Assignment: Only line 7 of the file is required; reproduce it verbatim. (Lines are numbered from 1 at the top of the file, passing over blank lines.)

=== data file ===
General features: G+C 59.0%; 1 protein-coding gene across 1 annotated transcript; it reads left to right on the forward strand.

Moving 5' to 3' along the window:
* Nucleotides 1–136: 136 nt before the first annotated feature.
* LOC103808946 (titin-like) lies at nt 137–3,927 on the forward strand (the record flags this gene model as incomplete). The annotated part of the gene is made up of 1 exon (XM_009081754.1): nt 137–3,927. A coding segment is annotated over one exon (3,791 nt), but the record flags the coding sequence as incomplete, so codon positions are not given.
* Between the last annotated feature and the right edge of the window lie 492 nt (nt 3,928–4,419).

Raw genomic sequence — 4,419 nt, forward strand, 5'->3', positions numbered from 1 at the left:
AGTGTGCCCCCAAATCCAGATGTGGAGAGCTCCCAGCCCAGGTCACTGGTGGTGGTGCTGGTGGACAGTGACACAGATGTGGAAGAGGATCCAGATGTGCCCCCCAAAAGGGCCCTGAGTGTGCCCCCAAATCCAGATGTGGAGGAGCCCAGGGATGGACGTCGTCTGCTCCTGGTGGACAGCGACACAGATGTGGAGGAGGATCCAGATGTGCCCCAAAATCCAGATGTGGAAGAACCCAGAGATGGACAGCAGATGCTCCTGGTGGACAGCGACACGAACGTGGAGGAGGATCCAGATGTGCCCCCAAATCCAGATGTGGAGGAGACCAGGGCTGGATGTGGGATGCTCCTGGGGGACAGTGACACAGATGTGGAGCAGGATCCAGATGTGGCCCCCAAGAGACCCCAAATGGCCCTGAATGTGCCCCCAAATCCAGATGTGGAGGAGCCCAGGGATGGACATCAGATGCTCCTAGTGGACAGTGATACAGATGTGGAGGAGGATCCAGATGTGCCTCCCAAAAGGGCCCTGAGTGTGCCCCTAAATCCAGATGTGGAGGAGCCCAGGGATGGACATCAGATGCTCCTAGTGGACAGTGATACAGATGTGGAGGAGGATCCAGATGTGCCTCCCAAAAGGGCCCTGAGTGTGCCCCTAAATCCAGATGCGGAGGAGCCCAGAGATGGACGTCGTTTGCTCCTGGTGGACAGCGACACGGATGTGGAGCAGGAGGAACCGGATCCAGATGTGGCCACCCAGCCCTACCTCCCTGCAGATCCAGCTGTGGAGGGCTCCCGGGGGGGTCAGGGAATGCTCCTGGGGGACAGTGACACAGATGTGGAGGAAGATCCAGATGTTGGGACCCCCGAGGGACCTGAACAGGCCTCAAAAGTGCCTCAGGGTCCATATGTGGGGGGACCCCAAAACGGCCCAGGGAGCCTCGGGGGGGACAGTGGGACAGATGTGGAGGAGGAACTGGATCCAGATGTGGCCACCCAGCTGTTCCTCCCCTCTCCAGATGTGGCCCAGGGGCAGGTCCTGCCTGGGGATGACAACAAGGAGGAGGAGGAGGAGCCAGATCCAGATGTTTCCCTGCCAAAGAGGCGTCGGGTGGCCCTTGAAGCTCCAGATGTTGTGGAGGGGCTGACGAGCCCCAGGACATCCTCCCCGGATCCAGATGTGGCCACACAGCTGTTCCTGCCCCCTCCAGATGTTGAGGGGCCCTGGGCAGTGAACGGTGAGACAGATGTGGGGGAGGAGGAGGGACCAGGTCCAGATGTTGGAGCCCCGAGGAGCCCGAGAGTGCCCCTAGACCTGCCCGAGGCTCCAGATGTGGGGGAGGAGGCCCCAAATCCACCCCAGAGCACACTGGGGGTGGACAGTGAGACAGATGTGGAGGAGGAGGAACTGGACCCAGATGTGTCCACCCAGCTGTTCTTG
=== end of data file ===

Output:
AGTGTGCCCCCAAATCCAGATGTGGAGAGCTCCCAGCCCAGGTCACTGGTGGTGGTGCTGGTGGACAGTGACACAGATGTGGAAGAGGATCCAGATGTGCCCCCCAAAAGGGCCCTGAGTGTGCCCCCAAATCCAGATGTGGAGGAGCCCAGGGATGGACGTCGTCTGCTCCTGGTGGACAGCGACACAGATGTGGAGGAGGATCCAGATGTGCCCCAAAATCCAGATGTGGAAGAACCCAGAGATGGACAGCAGATGCTCCTGGTGGACAGCGACACGAACGTGGAGGAGGATCCAGATGTGCCCCCAAATCCAGATGTGGAGGAGACCAGGGCTGGATGTGGGATGCTCCTGGGGGACAGTGACACAGATGTGGAGCAGGATCCAGATGTGGCCCCCAAGAGACCCCAAATGGCCCTGAATGTGCCCCCAAATCCAGATGTGGAGGAGCCCAGGGATGGACATCAGATGCTCCTAGTGGACAGTGATACAGATGTGGAGGAGGATCCAGATGTGCCTCCCAAAAGGGCCCTGAGTGTGCCCCTAAATCCAGATGTGGAGGAGCCCAGGGATGGACATCAGATGCTCCTAGTGGACAGTGATACAGATGTGGAGGAGGATCCAGATGTGCCTCCCAAAAGGGCCCTGAGTGTGCCCCTAAATCCAGATGCGGAGGAGCCCAGAGATGGACGTCGTTTGCTCCTGGTGGACAGCGACACGGATGTGGAGCAGGAGGAACCGGATCCAGATGTGGCCACCCAGCCCTACCTCCCTGCAGATCCAGCTGTGGAGGGCTCCCGGGGGGGTCAGGGAATGCTCCTGGGGGACAGTGACACAGATGTGGAGGAAGATCCAGATGTTGGGACCCCCGAGGGACCTGAACAGGCCTCAAAAGTGCCTCAGGGTCCATATGTGGGGGGACCCCAAAACGGCCCAGGGAGCCTCGGGGGGGACAGTGGGACAGATGTGGAGGAGGAACTGGATCCAGATGTGGCCACCCAGCTGTTCCTCCCCTCTCCAGATGTGGCCCAGGGGCAGGTCCTGCCTGGGGATGACAACAAGGAGGAGGAGGAGGAGCCAGATCCAGATGTTTCCCTGCCAAAGAGGCGTCGGGTGGCCCTTGAAGCTCCAGATGTTGTGGAGGGGCTGACGAGCCCCAGGACATCCTCCCCGGATCCAGATGTGGCCACACAGCTGTTCCTGCCCCCTCCAGATGTTGAGGGGCCCTGGGCAGTGAACGGTGAGACAGATGTGGGGGAGGAGGAGGGACCAGGTCCAGATGTTGGAGCCCCGAGGAGCCCGAGAGTGCCCCTAGACCTGCCCGAGGCTCCAGATGTGGGGGAGGAGGCCCCAAATCCACCCCAGAGCACACTGGGGGTGGACAGTGAGACAGATGTGGAGGAGGAGGAACTGGACCCAGATGTGTCCACCCAGCTGTTCTTG